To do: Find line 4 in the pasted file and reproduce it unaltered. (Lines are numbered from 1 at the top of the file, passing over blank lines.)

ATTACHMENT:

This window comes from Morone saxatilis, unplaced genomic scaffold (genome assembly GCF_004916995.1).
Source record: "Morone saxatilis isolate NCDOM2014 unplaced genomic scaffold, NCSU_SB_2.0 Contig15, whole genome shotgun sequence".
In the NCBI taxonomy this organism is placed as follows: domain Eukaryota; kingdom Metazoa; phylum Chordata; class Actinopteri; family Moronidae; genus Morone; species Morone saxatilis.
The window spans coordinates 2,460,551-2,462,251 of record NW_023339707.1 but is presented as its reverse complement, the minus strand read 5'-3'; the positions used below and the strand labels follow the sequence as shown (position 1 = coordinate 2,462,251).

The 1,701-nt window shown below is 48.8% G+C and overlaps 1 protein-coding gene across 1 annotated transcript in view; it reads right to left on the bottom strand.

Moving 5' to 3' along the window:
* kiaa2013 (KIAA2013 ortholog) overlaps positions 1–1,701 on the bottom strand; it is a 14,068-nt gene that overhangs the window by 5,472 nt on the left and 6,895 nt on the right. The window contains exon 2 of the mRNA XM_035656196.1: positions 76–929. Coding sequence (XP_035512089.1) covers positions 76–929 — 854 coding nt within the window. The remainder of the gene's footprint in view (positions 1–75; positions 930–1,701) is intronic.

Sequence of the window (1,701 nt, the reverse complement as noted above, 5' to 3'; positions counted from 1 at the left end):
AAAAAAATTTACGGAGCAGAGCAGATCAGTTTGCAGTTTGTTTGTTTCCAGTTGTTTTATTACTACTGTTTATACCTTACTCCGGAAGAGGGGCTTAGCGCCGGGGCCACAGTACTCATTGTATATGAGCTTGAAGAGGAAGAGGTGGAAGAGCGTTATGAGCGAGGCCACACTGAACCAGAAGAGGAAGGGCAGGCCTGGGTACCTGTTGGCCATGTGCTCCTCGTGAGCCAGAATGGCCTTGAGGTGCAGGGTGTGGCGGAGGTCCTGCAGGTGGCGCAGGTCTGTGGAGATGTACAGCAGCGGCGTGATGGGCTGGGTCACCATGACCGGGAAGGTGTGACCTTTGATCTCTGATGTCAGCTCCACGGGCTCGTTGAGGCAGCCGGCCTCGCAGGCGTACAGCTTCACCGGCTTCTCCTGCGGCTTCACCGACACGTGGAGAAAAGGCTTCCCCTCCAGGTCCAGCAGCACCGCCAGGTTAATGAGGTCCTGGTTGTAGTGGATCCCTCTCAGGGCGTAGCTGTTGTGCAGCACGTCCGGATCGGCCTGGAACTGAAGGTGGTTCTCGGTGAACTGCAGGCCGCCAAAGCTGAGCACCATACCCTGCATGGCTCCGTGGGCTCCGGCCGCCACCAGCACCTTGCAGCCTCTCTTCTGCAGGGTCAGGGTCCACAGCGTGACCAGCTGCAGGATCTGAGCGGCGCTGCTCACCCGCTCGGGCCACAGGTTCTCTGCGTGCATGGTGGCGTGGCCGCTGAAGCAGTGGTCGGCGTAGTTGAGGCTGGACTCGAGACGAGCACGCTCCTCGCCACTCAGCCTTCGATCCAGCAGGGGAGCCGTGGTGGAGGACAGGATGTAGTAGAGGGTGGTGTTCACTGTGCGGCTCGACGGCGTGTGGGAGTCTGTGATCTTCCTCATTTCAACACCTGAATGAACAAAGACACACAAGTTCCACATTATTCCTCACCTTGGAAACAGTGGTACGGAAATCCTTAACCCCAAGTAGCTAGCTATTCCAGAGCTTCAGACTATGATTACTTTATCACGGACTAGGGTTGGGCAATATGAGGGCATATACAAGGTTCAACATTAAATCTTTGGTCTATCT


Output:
The window spans coordinates 2,460,551-2,462,251 of record NW_023339707.1 but is presented as its reverse complement, the minus strand read 5'-3'; the positions used below and the strand labels follow the sequence as shown (position 1 = coordinate 2,462,251).